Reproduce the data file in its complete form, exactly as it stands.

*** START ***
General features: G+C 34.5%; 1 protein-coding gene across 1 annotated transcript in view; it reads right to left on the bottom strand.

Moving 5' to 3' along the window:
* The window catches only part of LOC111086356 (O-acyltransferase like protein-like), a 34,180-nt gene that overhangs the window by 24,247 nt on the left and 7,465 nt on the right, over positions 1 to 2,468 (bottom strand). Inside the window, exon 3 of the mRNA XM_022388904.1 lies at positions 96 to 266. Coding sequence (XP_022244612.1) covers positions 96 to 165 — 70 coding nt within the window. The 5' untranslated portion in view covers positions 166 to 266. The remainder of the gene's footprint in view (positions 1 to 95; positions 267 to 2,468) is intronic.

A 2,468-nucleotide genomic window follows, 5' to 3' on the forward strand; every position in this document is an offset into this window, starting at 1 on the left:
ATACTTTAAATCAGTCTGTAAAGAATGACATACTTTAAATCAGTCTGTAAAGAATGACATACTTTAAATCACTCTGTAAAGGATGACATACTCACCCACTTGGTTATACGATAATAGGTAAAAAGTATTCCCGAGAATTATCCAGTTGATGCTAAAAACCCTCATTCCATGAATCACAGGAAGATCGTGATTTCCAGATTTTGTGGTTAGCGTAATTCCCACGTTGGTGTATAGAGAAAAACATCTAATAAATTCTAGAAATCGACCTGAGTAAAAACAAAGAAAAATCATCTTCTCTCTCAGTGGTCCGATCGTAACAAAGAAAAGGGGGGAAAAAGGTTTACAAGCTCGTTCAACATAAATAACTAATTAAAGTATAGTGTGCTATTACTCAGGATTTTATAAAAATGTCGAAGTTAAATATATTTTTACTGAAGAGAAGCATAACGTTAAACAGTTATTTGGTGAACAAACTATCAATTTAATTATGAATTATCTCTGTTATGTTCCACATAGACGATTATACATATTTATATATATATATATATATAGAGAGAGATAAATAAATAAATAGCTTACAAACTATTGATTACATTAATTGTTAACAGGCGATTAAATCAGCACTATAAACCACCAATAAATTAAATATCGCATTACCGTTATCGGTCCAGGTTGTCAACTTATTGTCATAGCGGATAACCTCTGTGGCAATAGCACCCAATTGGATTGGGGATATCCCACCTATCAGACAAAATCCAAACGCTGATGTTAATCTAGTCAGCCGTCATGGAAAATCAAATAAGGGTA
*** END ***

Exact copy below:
General features: G+C 34.5%; 1 protein-coding gene across 1 annotated transcript in view; it reads right to left on the bottom strand.

Moving 5' to 3' along the window:
* The window catches only part of LOC111086356 (O-acyltransferase like protein-like), a 34,180-nt gene that overhangs the window by 24,247 nt on the left and 7,465 nt on the right, over positions 1 to 2,468 (bottom strand). Inside the window, exon 3 of the mRNA XM_022388904.1 lies at positions 96 to 266. Coding sequence (XP_022244612.1) covers positions 96 to 165 — 70 coding nt within the window. The 5' untranslated portion in view covers positions 166 to 266. The remainder of the gene's footprint in view (positions 1 to 95; positions 267 to 2,468) is intronic.

A 2,468-nucleotide genomic window follows, 5' to 3' on the forward strand; every position in this document is an offset into this window, starting at 1 on the left:
ATACTTTAAATCAGTCTGTAAAGAATGACATACTTTAAATCAGTCTGTAAAGAATGACATACTTTAAATCACTCTGTAAAGGATGACATACTCACCCACTTGGTTATACGATAATAGGTAAAAAGTATTCCCGAGAATTATCCAGTTGATGCTAAAAACCCTCATTCCATGAATCACAGGAAGATCGTGATTTCCAGATTTTGTGGTTAGCGTAATTCCCACGTTGGTGTATAGAGAAAAACATCTAATAAATTCTAGAAATCGACCTGAGTAAAAACAAAGAAAAATCATCTTCTCTCTCAGTGGTCCGATCGTAACAAAGAAAAGGGGGGAAAAAGGTTTACAAGCTCGTTCAACATAAATAACTAATTAAAGTATAGTGTGCTATTACTCAGGATTTTATAAAAATGTCGAAGTTAAATATATTTTTACTGAAGAGAAGCATAACGTTAAACAGTTATTTGGTGAACAAACTATCAATTTAATTATGAATTATCTCTGTTATGTTCCACATAGACGATTATACATATTTATATATATATATATATATAGAGAGAGATAAATAAATAAATAGCTTACAAACTATTGATTACATTAATTGTTAACAGGCGATTAAATCAGCACTATAAACCACCAATAAATTAAATATCGCATTACCGTTATCGGTCCAGGTTGTCAACTTATTGTCATAGCGGATAACCTCTGTGGCAATAGCACCCAATTGGATTGGGGATATCCCACCTATCAGACAAAATCCAAACGCTGATGTTAATCTAGTCAGCCGTCATGGAAAATCAAATAAGGGTA